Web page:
Local Company’s Shields Protect Workers, Patrons | WTCS Skip to content

Local Company’s Shields Protect Workers, Patrons

Anyone going out and about in the Chippewa Valley is sure to encounter the changes at any counter, from banks to convenience stores and supermarkets. In the age of COVID-19, plastic barriers have been installed to shield clerks from patrons in an effort to slow the virus’s spread.


And a Chippewa Falls company is taking the lead in supplying the equipment to set up the protective measures.


“It started with a national news story on kids in some nation overseas sitting in green boxes looking through clear plastic windows at their desks in school,” said David Goldbach, general manager at Alliance Plastics. “I thought, why not make the whole thing clear? Who wants to sit in a little box with one window?”


At the time, the business had slowed a bit at the manufacturing plant specializing in plastic profile extrusions. Alliance is a custom shop that can make normal customer orders, but it does have certain specialties.


“We are one of just three manufacturers in the country that makes awards and trophies,” Goldbach said. “But that got shut down last spring when there were no sports going on.”


The company does a lot of business in point-of-purchase displays and building materials known as vertical ICF wall systems. “Normally, customers would come to us and ask for a product that we would custom make,” Goldbach said. “But we didn’t have a product of our own. So, we had a brainstorming session.”


Among the people in the room was Scott Peterson, a Chippewa Valley Technical College Machine Tooling Technics graduate.


“Scott worked his way up the ladder in our company and decided he wanted a career in tooling,” Goldbach said. “He decided to take Alliance up on its continuing education benefit. Alliance covered the expense of the schooling at CVTC for him to become a tool maker. Now he is our engineering manager.”


The brainstorming team decided to take advantage of a market opportunity created by the pandemic.  “We thought we could do those barriers cheaper and less labor-intensive than what people were doing just taking plexiglass sheets and doing it themselves,” Peterson said.


According to Goldbach, CVTC played a role in this product development process in other ways as well.


“All of my management people have gone through the leadership training program,” Goldbach said, referring to a popular series of classes through CVTC’s Workforce Solutions and Continuing Education team, which provides direct training to incumbent workers. “And we’ve talked to Angela Eckman at CVTC about improving our people’s soft skills, helping them communicate with each other better. It helps us become more efficient.”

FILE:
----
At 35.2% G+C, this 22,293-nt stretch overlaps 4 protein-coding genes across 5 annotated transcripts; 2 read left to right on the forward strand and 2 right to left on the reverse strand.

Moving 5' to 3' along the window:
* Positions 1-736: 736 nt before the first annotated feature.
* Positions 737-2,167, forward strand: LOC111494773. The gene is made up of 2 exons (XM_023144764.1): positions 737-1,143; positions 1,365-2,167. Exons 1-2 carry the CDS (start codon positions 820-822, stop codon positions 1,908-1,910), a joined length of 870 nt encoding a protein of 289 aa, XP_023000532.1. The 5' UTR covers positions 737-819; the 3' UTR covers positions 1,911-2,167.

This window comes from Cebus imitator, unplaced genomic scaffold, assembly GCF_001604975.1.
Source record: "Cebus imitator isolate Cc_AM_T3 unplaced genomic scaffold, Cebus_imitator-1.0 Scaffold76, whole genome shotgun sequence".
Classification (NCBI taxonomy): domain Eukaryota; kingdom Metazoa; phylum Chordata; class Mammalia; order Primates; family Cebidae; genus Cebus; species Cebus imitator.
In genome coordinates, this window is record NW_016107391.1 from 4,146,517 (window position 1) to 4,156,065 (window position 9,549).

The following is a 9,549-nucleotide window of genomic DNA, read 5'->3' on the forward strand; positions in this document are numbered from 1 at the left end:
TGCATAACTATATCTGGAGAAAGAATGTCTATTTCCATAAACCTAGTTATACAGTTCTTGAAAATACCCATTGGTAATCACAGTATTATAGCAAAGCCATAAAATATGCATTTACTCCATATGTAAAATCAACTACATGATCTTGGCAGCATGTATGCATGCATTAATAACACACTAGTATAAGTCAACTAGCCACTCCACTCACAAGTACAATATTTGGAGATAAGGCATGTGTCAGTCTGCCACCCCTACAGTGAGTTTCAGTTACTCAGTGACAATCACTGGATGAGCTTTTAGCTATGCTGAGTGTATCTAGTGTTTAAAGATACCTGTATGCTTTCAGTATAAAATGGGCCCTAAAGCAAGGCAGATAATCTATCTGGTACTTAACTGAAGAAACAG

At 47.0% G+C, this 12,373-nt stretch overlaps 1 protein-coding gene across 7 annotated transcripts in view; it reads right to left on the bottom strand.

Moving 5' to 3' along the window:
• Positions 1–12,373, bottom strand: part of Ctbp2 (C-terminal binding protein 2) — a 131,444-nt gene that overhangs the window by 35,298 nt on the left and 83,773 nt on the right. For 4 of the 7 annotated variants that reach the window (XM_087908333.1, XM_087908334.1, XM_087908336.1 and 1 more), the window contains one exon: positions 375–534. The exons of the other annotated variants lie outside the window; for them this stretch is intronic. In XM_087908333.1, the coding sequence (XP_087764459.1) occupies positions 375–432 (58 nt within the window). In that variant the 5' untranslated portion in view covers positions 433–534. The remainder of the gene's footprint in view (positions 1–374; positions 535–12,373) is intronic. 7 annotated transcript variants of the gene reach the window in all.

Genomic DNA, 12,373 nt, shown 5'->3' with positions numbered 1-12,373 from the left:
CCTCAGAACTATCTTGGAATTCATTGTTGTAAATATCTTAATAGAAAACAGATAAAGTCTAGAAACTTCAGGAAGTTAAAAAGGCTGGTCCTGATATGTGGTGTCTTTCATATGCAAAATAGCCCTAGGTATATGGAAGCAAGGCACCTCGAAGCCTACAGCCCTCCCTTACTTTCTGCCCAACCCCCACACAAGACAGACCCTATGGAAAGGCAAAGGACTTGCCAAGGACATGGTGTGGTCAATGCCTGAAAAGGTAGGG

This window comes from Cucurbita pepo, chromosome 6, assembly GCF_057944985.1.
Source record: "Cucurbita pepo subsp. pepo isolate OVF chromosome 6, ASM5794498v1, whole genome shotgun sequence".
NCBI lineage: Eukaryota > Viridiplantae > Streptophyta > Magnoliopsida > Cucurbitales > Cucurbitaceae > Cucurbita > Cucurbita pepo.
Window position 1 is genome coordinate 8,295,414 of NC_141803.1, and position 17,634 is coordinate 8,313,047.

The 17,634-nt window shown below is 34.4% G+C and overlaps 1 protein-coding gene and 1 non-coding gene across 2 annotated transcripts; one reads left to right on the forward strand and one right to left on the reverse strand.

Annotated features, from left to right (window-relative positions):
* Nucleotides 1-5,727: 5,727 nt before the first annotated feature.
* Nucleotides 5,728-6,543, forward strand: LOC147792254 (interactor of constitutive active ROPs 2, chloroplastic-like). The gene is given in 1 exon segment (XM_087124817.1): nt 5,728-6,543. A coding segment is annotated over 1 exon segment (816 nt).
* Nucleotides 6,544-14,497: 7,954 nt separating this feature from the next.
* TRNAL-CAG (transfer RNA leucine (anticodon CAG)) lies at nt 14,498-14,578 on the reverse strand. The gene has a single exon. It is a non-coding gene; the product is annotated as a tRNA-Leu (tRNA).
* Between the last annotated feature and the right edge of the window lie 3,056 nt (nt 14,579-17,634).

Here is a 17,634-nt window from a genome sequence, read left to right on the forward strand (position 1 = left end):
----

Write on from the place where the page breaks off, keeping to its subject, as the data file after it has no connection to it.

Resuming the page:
“We also worked with Alliance Plastics on workplace safety training and automation,” added Eckman, a business development specialist.


A main protective shield product line Alliance Plastics is marketing to schools, including colleges like CVTC, is a Portable Personal Space Protective Shield (PPSPS). This clear partition can be folded and easily transported.


“It is much cheaper for a college than paying to build shielded stations in libraries and classrooms,” Peterson said. “Students can just bring their own portable devices with them. And the school doesn’t have to use janitors to disinfect barriers all the time.”


“We currently are working on a convertible backpack as a carrying tote for the PPSPS product,” Goldbach added.


A second product is a sneeze guard like those commonly seen in businesses throughout the area.


“It’s primarily for custom use in businesses and schools or office conference tables, reception counters, lab tables, and so on,” Goldbach said. “It can be brought to any environment and its design allows for set-up in multiple shapes. It can configure and fit in almost any existing office, production, or school space without construction space improvements. This product is also more time and cost effective than hiring contractors to build and remodel.  It can be fully constructed without the use of tools.”


Goldbach said he is not aware of any other Chippewa Valley companies making protective shields. “We saw an opportunity, and now companies are buying our product to put together themselves. It’s helping people stay safe and saving businesses time and money.”